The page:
With the latest dismal Newspoll, Malcolm Turnbull is now facing almost certain political death at the hands of either his own party or those of the electorate.
The question has now become not just who will take over the Liberal leadership, but who will take Mr Turnbull’s prized seat of Wentworth.
The PM’s son-in-law James Brown, a former army officer who has served in Iraq, Afghanistan and the Solomon Islands, is reportedly being groomed for preselection.
And the question is now one of when, not if, the seat of Wentworth becomes vacant.
Wentworth is the most glittering prize the Liberal Party has to offer. If Mr Brown inherits the seat, it will ensure that the inner-eastern Sydney seat remains within the orbit of the Turnbull family.
Wentworth is the wealthiest electorate in Australia, encompassing the elite suburbs of Vaucluse, Watsons Bay, Woollahra, Bellevue Hill and the Prime Minister’s own home turf of Point Piper. It has never been held by the ALP.
While his critics see Mr Brown as ambitious, ruthless and out of touch with ordinary Australians – characteristics they also attribute to Mr Turnbull – others see a different man.
Moves by Mr Brown to cement his position for a tilt at Wentworth include taking the presidency of the Paddington branch of the Liberal Party in 2015. He rolled the sitting president, Peter Cavanagh, who told The New Daily he was aware of rumours Mr Brown is aiming to take the seat.
Although there was bad blood at the time, Mr Cavanagh insists there is now no ill will. “He is very competent,” he said. “I wish him well.”
Other manoeuvres by Mr Brown to boost his public image have included penning the book Anzac’s Long Shadow: The Cost of Our National Obsession and the more recent Quarterly Essay, Firing Line: Australia’s Path to War.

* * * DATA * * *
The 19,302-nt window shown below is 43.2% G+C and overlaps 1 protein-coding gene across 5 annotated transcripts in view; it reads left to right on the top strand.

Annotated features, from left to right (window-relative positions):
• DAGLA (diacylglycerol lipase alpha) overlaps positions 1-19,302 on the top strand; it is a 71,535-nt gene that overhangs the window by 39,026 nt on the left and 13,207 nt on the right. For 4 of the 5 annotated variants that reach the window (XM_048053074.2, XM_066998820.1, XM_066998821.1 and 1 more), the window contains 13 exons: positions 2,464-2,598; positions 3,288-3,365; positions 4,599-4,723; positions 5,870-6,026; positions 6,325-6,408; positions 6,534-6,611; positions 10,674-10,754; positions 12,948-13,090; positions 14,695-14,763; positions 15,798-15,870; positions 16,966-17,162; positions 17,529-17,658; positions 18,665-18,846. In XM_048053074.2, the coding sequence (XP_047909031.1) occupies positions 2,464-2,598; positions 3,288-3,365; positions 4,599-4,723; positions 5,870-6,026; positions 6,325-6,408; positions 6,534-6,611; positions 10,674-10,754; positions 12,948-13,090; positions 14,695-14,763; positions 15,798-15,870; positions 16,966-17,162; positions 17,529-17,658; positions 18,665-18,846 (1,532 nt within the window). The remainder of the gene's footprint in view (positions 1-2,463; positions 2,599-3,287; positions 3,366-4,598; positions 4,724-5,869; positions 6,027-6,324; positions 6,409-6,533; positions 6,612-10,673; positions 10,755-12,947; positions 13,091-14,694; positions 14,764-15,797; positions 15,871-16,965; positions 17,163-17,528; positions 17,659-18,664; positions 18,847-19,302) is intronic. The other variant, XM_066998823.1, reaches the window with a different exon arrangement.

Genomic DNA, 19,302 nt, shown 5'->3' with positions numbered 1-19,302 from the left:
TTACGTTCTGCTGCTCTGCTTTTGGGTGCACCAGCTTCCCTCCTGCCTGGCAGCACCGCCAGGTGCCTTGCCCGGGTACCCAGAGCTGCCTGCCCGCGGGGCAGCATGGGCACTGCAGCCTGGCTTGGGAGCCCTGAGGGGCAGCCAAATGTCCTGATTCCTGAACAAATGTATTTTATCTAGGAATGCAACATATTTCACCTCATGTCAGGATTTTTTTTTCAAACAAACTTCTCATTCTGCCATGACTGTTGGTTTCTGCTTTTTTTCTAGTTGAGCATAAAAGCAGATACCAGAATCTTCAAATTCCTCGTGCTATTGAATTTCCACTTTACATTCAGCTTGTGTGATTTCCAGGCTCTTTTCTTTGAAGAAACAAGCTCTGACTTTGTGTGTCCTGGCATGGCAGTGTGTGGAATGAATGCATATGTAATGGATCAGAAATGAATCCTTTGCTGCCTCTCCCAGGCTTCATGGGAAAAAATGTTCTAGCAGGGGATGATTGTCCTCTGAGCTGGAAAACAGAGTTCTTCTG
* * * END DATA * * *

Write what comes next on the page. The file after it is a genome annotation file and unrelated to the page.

Both works place him on the opposite side of the Liberal Party to Tony Abbott, whose military interventions he has dismissed as a “chaotic” failure to understand Australia’s military.
Still other moves shoring up Mr Brown’s credibility for preselection including positioning himself to become the head of the NSW state branch of the RSL, which has been riven with scandal and accusations of financial mismanagement.
He paints himself as a clean skin who wishes to restore the RSL as “a force for good for veterans”.
Dr Norman Abjorensen, a leading political commentator whose many books include Australia: The State of Democracy, told The New Daily that, save for a miracle, Mr Turnbull was doomed. It was natural for him to be looking at his legacy and his successor.
“Turnbull is a very typical Wentworth product,” Dr Abjorensen said.
“It [Wentworth] is very strongly liberal, intellectual, Jewish. It has the highest concentration of gay people in the country. There is not much ground for social conservatism.”
Dr Abjorensen said a socially liberal, highly educated local candidate was needed to represent the seat.
“James Brown ticks all the boxes. And he has the added asset of being able to take on the Right by being a former military officer. He has crossover appeal,” he said.
“Malcolm Turnbull would prefer a successor like himself. He would want to keep a social liberal legacy going, not for his own sake, but for what he sees as the prevailing values in Wentworth he sought to represent.”
The New Daily’s repeated attempts to contact Mr Brown were not returned.